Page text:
We have two copies of each gene in our DNA, one from the mother and one from the father. People suffering from Usher Syndrome have mutations (harmful changes) in both copies of one Usher gene. A person can obtain two identical mutations from both parents. This is what we call homozygous changes. Two different mutations are called heterozygous changes. Here we discuss various types of mutations.
    Over 1000 different mutations have been described for theUsher-genes. These mutations can largely be divided into differents types, being nonsense mutations, splicing mutations, deletions and insertions and missense mutations.


    Usher Syndrome patients show all these different types of mutations. Irrespective of the type of mutation (nonsense, splicing or missense) or the Usher gene (USH1, USH2 or USH3) in which they are found, these all lead to loss of the functioning of Usher proteins in the eye and ear. The large number of mutations, of some of which it is not even known yet whether they actually cause Usher Syndrome, makes the genetics and the diagnosis of Usher Syndrome really complex.


    The DNA is a long chain of building blocks, also called nucleotides (or bases). The nucleotides in the DNA are:

    • Adenine (A),
    • Cytosine (C),
    • Guanine (G) and
    • Thymine (T).

    At first sight, the DNA seems to be a random sequence of As, Cs, Gs and Ts, but the order of these letters is highly important. In fact, the order of the letters defines the genetic code and determines whether a good protein is produced.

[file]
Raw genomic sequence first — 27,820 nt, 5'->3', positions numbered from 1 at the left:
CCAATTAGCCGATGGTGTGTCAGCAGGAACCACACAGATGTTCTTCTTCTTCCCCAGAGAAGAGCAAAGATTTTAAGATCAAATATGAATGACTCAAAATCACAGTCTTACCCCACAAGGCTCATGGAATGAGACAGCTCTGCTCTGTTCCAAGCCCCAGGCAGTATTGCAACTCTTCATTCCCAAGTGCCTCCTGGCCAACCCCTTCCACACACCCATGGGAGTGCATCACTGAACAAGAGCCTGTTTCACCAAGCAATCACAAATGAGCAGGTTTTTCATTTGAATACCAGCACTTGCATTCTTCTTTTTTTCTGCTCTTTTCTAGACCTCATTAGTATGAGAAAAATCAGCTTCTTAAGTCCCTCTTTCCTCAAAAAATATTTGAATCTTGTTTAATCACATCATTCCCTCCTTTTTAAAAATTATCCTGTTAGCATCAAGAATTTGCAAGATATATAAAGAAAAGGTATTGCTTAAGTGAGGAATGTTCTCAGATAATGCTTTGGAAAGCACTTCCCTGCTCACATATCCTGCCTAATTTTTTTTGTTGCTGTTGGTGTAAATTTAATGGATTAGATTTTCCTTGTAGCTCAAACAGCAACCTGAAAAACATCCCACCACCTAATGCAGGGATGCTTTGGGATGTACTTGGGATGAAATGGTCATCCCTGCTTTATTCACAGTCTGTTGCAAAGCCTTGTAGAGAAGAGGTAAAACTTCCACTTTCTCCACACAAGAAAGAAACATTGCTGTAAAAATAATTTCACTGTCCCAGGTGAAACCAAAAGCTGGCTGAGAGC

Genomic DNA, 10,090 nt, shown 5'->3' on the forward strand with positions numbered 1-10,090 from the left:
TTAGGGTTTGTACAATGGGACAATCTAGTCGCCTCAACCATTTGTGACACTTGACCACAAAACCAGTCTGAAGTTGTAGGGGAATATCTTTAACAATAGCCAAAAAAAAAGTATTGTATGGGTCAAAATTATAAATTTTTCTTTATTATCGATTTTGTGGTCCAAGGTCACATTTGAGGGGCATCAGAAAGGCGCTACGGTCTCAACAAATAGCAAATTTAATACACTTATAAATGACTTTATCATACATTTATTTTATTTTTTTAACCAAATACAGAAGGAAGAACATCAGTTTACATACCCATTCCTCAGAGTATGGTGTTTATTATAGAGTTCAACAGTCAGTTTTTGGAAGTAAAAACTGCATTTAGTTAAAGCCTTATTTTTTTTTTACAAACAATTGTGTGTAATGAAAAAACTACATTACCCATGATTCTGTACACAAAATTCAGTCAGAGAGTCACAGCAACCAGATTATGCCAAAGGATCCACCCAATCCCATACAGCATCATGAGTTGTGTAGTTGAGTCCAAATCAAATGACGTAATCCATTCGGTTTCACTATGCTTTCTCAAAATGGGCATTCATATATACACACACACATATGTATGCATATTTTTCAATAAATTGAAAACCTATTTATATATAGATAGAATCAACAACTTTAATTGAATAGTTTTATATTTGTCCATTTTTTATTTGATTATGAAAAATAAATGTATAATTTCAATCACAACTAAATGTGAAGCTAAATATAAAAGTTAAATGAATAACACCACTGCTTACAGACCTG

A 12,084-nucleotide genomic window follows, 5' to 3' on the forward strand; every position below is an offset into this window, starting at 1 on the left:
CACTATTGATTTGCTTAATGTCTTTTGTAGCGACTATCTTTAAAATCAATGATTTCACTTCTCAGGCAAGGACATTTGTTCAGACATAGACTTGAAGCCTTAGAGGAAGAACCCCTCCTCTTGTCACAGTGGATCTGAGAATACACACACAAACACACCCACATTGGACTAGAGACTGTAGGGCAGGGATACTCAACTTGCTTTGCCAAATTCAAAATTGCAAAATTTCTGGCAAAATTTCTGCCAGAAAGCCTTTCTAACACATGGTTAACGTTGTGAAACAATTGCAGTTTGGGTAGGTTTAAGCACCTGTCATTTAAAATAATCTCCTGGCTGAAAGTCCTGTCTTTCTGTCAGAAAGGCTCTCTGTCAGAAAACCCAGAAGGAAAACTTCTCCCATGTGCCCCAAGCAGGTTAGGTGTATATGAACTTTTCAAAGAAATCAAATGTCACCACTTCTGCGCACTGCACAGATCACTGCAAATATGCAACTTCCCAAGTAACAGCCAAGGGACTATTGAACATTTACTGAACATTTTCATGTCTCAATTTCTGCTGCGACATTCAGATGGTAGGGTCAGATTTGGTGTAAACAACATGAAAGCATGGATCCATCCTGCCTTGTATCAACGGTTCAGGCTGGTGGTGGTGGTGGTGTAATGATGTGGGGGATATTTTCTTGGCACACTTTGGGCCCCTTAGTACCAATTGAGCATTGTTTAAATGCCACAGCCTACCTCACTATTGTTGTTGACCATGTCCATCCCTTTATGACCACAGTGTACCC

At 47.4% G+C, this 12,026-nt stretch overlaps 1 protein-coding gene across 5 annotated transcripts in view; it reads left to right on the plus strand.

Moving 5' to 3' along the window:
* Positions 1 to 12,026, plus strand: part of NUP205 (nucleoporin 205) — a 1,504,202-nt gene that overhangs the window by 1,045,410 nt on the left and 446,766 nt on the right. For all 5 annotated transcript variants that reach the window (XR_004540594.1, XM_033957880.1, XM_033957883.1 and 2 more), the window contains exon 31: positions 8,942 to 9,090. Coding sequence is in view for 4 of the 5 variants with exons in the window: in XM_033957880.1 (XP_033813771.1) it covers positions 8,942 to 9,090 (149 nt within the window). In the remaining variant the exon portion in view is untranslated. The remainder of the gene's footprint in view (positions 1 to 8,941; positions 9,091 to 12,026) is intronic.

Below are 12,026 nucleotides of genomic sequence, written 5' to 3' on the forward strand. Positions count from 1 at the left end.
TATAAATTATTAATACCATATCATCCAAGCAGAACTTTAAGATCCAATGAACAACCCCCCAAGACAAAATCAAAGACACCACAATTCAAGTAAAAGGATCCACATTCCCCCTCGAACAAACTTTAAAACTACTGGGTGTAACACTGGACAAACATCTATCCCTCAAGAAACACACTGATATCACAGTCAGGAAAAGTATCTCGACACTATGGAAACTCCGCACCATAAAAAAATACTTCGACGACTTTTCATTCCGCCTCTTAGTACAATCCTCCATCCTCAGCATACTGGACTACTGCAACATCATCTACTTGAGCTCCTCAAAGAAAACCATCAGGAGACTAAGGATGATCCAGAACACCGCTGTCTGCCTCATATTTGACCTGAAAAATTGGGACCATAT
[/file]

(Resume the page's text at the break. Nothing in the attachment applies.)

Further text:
Every cell of our body contains a kind of “protein machine”. This machine reads the blueprint of the genes and uses this information to produce proteins. When this machine comes across a so-called “nonsense” mutation in a gene, the production of the protein that is coded by this specific gene stops. This results in a shortened, non-functional or even absent protein. About 35% of all mutations (changes) in the USH2A gene are “nonsense” mutations.

    A deletion means that a small piece of genetic code has disappeared. This results in a shortened, non-functional or absent protein during the protein production.

    An insertion means that an extra piece of genetic code has been inserted into a gene. This leads to a disruption of the protein production and, consequently, a non-functional or absent protein.

    A nonsense, deletions and insertions mutations gives the above-mentioned ‘protein production machine’ the signal to stop reading the mRNA. As a result of this, no normal protein is produced any longer.


    In case of a fault in the pre-mRNA splicing, a part of the gene is not included in the mRNA (exon skipping) or a wrong part is included in the mRNA (pseudo-exon).

    A splicing mutations gives the above-mentioned ‘protein production machine’ the signal to stop reading the mRNA. As a result of this, no normal protein is produced any longer. A splicing mutation also lead to a stop signal and therefore we classify them with the nonsense mutations.


    Proteins consist of a chain of amino acids. During the protein production process, a “missense” mutation in the genetic code changes an amino acid into another amino acid. In this case the protein is produced, but it looses its function because of this one fault.

    The missense mutation is a change which causes wrong information being passed on to the ‘protein production machine’. As opposed to nonsense mutations and splicing mutations, the ‘protein producing machine’ will not stop, but creates a small deviation in the protein. Because of this small deviation, the protein is no longer functional.


    Do you want to know what type of mutation you have and how to read the genetic report?